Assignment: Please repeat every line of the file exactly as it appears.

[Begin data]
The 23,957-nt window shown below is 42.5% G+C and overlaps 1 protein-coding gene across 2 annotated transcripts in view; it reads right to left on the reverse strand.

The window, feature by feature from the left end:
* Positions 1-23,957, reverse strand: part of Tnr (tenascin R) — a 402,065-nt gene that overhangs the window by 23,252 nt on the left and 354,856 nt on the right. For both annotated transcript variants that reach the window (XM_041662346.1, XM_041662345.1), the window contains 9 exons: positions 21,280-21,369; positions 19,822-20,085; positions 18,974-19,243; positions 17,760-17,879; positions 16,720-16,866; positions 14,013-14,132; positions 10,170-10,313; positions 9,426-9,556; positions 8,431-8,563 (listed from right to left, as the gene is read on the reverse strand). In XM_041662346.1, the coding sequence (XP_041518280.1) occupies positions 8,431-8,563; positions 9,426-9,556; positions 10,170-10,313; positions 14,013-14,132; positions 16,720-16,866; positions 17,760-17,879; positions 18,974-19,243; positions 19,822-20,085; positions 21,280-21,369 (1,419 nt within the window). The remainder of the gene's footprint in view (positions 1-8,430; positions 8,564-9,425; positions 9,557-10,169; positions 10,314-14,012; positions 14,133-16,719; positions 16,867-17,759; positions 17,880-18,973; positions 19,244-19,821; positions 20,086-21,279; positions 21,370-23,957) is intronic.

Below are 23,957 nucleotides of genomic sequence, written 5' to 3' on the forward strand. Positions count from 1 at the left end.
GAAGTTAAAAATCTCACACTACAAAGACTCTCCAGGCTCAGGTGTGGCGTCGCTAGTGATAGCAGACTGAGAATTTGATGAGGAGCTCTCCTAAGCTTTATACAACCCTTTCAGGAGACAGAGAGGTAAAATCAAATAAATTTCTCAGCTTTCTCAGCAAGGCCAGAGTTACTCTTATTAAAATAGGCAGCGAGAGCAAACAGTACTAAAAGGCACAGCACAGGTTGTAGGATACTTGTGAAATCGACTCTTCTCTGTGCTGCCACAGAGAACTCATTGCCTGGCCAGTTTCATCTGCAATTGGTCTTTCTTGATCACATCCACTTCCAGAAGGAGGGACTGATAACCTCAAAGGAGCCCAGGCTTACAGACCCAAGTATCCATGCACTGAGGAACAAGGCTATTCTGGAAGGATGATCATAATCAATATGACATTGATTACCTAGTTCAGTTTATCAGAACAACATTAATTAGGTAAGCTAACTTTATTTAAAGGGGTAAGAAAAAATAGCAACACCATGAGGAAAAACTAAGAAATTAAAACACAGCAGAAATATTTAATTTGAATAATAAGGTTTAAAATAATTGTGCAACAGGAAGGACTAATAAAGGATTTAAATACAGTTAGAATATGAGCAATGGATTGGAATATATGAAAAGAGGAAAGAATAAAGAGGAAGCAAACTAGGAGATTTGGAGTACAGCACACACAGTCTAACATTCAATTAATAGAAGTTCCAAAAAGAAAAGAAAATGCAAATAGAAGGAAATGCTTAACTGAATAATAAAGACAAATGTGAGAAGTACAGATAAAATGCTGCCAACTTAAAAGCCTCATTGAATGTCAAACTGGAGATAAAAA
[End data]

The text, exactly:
The 23,957-nt window shown below is 42.5% G+C and overlaps 1 protein-coding gene across 2 annotated transcripts in view; it reads right to left on the reverse strand.

The window, feature by feature from the left end:
* Positions 1-23,957, reverse strand: part of Tnr (tenascin R) — a 402,065-nt gene that overhangs the window by 23,252 nt on the left and 354,856 nt on the right. For both annotated transcript variants that reach the window (XM_041662346.1, XM_041662345.1), the window contains 9 exons: positions 21,280-21,369; positions 19,822-20,085; positions 18,974-19,243; positions 17,760-17,879; positions 16,720-16,866; positions 14,013-14,132; positions 10,170-10,313; positions 9,426-9,556; positions 8,431-8,563 (listed from right to left, as the gene is read on the reverse strand). In XM_041662346.1, the coding sequence (XP_041518280.1) occupies positions 8,431-8,563; positions 9,426-9,556; positions 10,170-10,313; positions 14,013-14,132; positions 16,720-16,866; positions 17,760-17,879; positions 18,974-19,243; positions 19,822-20,085; positions 21,280-21,369 (1,419 nt within the window). The remainder of the gene's footprint in view (positions 1-8,430; positions 8,564-9,425; positions 9,557-10,169; positions 10,314-14,012; positions 14,133-16,719; positions 16,867-17,759; positions 17,880-18,973; positions 19,244-19,821; positions 20,086-21,279; positions 21,370-23,957) is intronic.

Below are 23,957 nucleotides of genomic sequence, written 5' to 3' on the forward strand. Positions count from 1 at the left end.
GAAGTTAAAAATCTCACACTACAAAGACTCTCCAGGCTCAGGTGTGGCGTCGCTAGTGATAGCAGACTGAGAATTTGATGAGGAGCTCTCCTAAGCTTTATACAACCCTTTCAGGAGACAGAGAGGTAAAATCAAATAAATTTCTCAGCTTTCTCAGCAAGGCCAGAGTTACTCTTATTAAAATAGGCAGCGAGAGCAAACAGTACTAAAAGGCACAGCACAGGTTGTAGGATACTTGTGAAATCGACTCTTCTCTGTGCTGCCACAGAGAACTCATTGCCTGGCCAGTTTCATCTGCAATTGGTCTTTCTTGATCACATCCACTTCCAGAAGGAGGGACTGATAACCTCAAAGGAGCCCAGGCTTACAGACCCAAGTATCCATGCACTGAGGAACAAGGCTATTCTGGAAGGATGATCATAATCAATATGACATTGATTACCTAGTTCAGTTTATCAGAACAACATTAATTAGGTAAGCTAACTTTATTTAAAGGGGTAAGAAAAAATAGCAACACCATGAGGAAAAACTAAGAAATTAAAACACAGCAGAAATATTTAATTTGAATAATAAGGTTTAAAATAATTGTGCAACAGGAAGGACTAATAAAGGATTTAAATACAGTTAGAATATGAGCAATGGATTGGAATATATGAAAAGAGGAAAGAATAAAGAGGAAGCAAACTAGGAGATTTGGAGTACAGCACACACAGTCTAACATTCAATTAATAGAAGTTCCAAAAAGAAAAGAAAATGCAAATAGAAGGAAATGCTTAACTGAATAATAAAGACAAATGTGAGAAGTACAGATAAAATGCTGCCAACTTAAAAGCCTCATTGAATGTCAAACTGGAGATAAAAA